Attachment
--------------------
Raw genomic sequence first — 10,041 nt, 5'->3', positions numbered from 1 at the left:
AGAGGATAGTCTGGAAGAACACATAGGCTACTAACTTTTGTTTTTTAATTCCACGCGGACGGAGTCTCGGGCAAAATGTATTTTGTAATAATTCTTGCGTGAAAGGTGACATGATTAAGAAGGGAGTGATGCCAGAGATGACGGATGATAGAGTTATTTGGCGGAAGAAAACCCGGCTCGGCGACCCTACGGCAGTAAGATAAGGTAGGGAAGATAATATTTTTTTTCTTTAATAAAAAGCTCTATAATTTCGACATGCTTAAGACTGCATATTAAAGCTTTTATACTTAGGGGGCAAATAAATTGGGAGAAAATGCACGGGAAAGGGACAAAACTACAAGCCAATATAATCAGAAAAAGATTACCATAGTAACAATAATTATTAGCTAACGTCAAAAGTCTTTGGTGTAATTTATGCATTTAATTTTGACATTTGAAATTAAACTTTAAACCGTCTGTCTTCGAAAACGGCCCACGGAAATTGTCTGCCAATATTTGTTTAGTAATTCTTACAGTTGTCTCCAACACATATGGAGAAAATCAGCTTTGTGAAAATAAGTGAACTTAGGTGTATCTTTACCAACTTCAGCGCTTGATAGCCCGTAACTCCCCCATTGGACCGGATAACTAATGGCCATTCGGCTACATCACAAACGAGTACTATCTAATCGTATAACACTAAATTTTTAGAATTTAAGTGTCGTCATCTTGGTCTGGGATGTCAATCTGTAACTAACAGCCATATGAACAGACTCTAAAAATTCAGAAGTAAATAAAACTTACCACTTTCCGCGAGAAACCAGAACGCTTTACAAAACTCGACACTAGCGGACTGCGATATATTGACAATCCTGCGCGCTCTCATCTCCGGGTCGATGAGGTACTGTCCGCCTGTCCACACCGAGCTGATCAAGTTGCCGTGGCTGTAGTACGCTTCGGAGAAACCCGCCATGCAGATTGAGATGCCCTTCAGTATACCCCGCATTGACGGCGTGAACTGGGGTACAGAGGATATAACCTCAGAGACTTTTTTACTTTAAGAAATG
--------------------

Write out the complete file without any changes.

Raw genomic sequence first — 10,041 nt, 5'->3', positions numbered from 1 at the left:
AGAGGATAGTCTGGAAGAACACATAGGCTACTAACTTTTGTTTTTTAATTCCACGCGGACGGAGTCTCGGGCAAAATGTATTTTGTAATAATTCTTGCGTGAAAGGTGACATGATTAAGAAGGGAGTGATGCCAGAGATGACGGATGATAGAGTTATTTGGCGGAAGAAAACCCGGCTCGGCGACCCTACGGCAGTAAGATAAGGTAGGGAAGATAATATTTTTTTTCTTTAATAAAAAGCTCTATAATTTCGACATGCTTAAGACTGCATATTAAAGCTTTTATACTTAGGGGGCAAATAAATTGGGAGAAAATGCACGGGAAAGGGACAAAACTACAAGCCAATATAATCAGAAAAAGATTACCATAGTAACAATAATTATTAGCTAACGTCAAAAGTCTTTGGTGTAATTTATGCATTTAATTTTGACATTTGAAATTAAACTTTAAACCGTCTGTCTTCGAAAACGGCCCACGGAAATTGTCTGCCAATATTTGTTTAGTAATTCTTACAGTTGTCTCCAACACATATGGAGAAAATCAGCTTTGTGAAAATAAGTGAACTTAGGTGTATCTTTACCAACTTCAGCGCTTGATAGCCCGTAACTCCCCCATTGGACCGGATAACTAATGGCCATTCGGCTACATCACAAACGAGTACTATCTAATCGTATAACACTAAATTTTTAGAATTTAAGTGTCGTCATCTTGGTCTGGGATGTCAATCTGTAACTAACAGCCATATGAACAGACTCTAAAAATTCAGAAGTAAATAAAACTTACCACTTTCCGCGAGAAACCAGAACGCTTTACAAAACTCGACACTAGCGGACTGCGATATATTGACAATCCTGCGCGCTCTCATCTCCGGGTCGATGAGGTACTGTCCGCCTGTCCACACCGAGCTGATCAAGTTGCCGTGGCTGTAGTACGCTTCGGAGAAACCCGCCATGCAGATTGAGATGCCCTTCAGTATACCCCGCATTGACGGCGTGAACTGGGGTACAGAGGATATAACCTCAGAGACTTTTTTACTTTAAGAAATG